After invading and keeping Goa under control for seventeen years in 1797, the British started experimenting with Goan food, which appealed to their taste buds more. It was meatier than any other Indian dish. Many curries that had attracted the British were mainly Muslim, Parsi, or Goan Christian meat curries of the time. When they left in 1813, they replaced Goan cooks and employed Muslim cooks.

The British had less spicy, plain, or bland dishes in the eighteenth century. So, the Indian dishes worked as an antidote against the native ones. When the curries came up and equipped the taste buds of the British, they welcomed the Indian “curries,” even those who had never visited India nor had any cultural experience. By the end of the century, spices became essential in cooking.

When the British power in India expanded over the years, they extended the territories. They were interested primarily in money and power and focused less on the nuances of Indian cooking. Each region had different variants, tastes, and curry recipes, which the British needed to be more bothered to dig deep into. Hence, they randomly borrowed all the regional differences and techniques and added them under curries. Also, the limited knowledge of handling spices came as a drawback that eventually led to the universality of the dish or homogenization to the generic pan-Indian curries that lost their originality.

During the Second World War, the army messes served Indian curries, and the army cooks received monthly supplies of curry powder. Many British had their first experience with Curry during their service in the Navy or Army.

By the 1840s, curries also came to be referenced as a part of socio-political conversations in Britain. In 1845, the Duke of Norfolk attracted renown when he proposed that laborers starving due to the Great Famine in Ireland should relieve their hunger by eating curry powder mixed with water.

There were nominal differences in how Anglo-Indians in India and the British in Britain prepared curries, but the procedure was the same.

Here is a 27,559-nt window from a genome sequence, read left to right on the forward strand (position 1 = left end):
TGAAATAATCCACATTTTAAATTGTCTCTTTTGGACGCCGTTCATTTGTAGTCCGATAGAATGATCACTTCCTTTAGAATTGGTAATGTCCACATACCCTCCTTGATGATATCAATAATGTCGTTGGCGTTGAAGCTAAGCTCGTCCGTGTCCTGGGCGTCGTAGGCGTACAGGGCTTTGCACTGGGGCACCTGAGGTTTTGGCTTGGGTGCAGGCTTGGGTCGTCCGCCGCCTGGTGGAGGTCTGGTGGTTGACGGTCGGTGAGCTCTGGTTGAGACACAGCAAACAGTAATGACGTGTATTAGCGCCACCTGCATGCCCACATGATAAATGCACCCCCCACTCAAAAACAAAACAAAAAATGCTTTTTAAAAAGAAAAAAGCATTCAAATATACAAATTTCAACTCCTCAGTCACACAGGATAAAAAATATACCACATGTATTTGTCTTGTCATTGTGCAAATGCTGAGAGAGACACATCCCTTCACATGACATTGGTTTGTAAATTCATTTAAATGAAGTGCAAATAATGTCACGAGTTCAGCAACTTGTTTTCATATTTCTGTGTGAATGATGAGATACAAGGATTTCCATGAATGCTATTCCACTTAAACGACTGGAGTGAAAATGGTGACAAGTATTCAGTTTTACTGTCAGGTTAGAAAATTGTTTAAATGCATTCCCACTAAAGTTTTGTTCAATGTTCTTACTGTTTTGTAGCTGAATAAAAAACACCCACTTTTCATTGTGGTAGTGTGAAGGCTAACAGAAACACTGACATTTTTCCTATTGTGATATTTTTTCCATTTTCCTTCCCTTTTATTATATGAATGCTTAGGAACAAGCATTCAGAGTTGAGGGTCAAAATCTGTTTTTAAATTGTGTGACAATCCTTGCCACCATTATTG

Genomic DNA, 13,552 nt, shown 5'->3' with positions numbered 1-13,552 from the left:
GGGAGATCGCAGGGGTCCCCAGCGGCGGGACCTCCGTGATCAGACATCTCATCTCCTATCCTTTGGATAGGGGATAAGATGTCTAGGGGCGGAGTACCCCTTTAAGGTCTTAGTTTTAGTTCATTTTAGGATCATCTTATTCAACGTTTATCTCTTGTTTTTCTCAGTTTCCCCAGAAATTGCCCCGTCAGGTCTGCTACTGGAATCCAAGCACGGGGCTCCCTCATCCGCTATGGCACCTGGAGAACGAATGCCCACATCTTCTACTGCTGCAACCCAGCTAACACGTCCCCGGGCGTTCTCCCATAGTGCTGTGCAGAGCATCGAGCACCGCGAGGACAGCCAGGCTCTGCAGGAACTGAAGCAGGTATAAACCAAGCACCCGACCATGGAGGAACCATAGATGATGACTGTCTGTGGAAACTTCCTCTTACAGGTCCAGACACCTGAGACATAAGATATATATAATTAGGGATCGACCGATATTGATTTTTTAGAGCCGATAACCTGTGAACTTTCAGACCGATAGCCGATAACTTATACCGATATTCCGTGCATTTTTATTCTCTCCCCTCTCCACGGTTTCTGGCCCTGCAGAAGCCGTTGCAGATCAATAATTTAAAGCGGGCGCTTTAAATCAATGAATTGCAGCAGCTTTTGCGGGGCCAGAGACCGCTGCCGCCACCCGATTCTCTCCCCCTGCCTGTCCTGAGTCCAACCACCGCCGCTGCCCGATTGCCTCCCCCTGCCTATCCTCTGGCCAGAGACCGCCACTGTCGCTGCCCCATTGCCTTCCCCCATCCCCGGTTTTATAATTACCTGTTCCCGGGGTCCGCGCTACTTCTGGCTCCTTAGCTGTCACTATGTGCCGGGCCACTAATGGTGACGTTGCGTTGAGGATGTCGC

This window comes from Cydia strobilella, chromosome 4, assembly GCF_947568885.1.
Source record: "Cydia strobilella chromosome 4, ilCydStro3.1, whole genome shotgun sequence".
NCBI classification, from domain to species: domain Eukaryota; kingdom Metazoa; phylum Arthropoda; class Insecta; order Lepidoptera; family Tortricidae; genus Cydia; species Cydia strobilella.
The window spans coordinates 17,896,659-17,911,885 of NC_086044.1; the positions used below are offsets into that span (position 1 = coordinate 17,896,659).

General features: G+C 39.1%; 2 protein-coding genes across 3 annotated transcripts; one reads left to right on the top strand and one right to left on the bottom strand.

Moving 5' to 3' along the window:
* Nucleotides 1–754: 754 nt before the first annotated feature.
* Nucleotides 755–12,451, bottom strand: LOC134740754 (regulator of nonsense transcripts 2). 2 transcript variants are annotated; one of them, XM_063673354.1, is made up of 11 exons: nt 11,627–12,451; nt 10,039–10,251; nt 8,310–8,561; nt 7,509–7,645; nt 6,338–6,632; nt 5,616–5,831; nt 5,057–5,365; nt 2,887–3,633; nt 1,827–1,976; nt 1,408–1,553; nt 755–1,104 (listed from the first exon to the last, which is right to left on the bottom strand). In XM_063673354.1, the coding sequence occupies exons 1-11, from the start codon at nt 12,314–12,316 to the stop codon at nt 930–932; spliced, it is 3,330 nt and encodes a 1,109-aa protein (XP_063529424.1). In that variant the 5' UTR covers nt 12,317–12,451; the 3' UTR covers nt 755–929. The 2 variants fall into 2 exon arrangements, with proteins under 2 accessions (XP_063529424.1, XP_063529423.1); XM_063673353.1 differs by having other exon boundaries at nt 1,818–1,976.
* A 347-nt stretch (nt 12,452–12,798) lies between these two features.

Many British dishes have been Indianised and thoroughly incorporated into the local cuisines, especially in Kolkata and Mumbai, served in homes, clubs, and hotel restaurants.



Curry was never alone as an Indian or British dish. Most other countries have curry and curry-like dishes as well. There were many ways in which Curry spread around the world, but the most significant ones were through Indian indentured laborers and industrialization.

When slavery was abolished in the British Empire by 1833, many formerly enslaved people were unwilling to return to their plantation work. As a solution, the British introduced another system similar to slavery in which poor peasants had to sign up for binding contracts for up to ten years.

They sent the first workers to Demerara in 1838, Mauritius in 1843, British Guyana, Trinidad, and Jamaica in 1845, and South Africa and Fiji in the 1870s. And some went to Ceylon and Malaysia. They cooked their family recipes, adapting them using native ingredients and changing the countries’ culinary conventions. In addition, the British also introduced Curry to their colonies by shipping curry powders, curry pastes, and curry cookbooks. Anglo-Indian officials who went to live or work abroad also took their recipes.

Each country has blended its traditional recipes and skills with those of India to create something new yet retaining the characteristics of India. Curries have adapted locally using available ingredients and flavors that diversify each region.

Most Asian countries have rice as their main course, thus served with accompaniments that include curries.

In Indonesia, curries included tomatoes and European vegetables planted in the highlands by the Dutch. Indians introduced onions, aubergines, and cucumbers.

The cuisine of Java is milder, balancing sweet, sour, and hot flavors, and has a wide variety of curries.

During the seventeenth century, when the Indians took Gujarati and South Indian dishes to Malaysia, they influenced the Malaysians and the Chinese traders brought by the British to the same land. The star anise introduced by the Japanese, along with Indian spices, gave way to more coconut-based curries.

Japanese curry and rice.

Before the American Revolution, wealthy Americans ordered Indian spices from England or the Caribbean, including cardamom, pepper, saffron, turmeric, cumin, ginger, and curry powder.

The world recognition of Curry and its adoption in different countries is the reason behind the wide variety of curries where the experimentation of spices occurs.. Blending herbs can produce something unique or distinct when curiosity and diversity come together. So even though the term curry is a name for a wet or dry gravy dish, it has clubbed varieties of different tastes and cooking methods. And only some of the curries are the same. It just forms and adapts to a nation’s history and culture, just like how water varies in shape and form but serves the same purpose!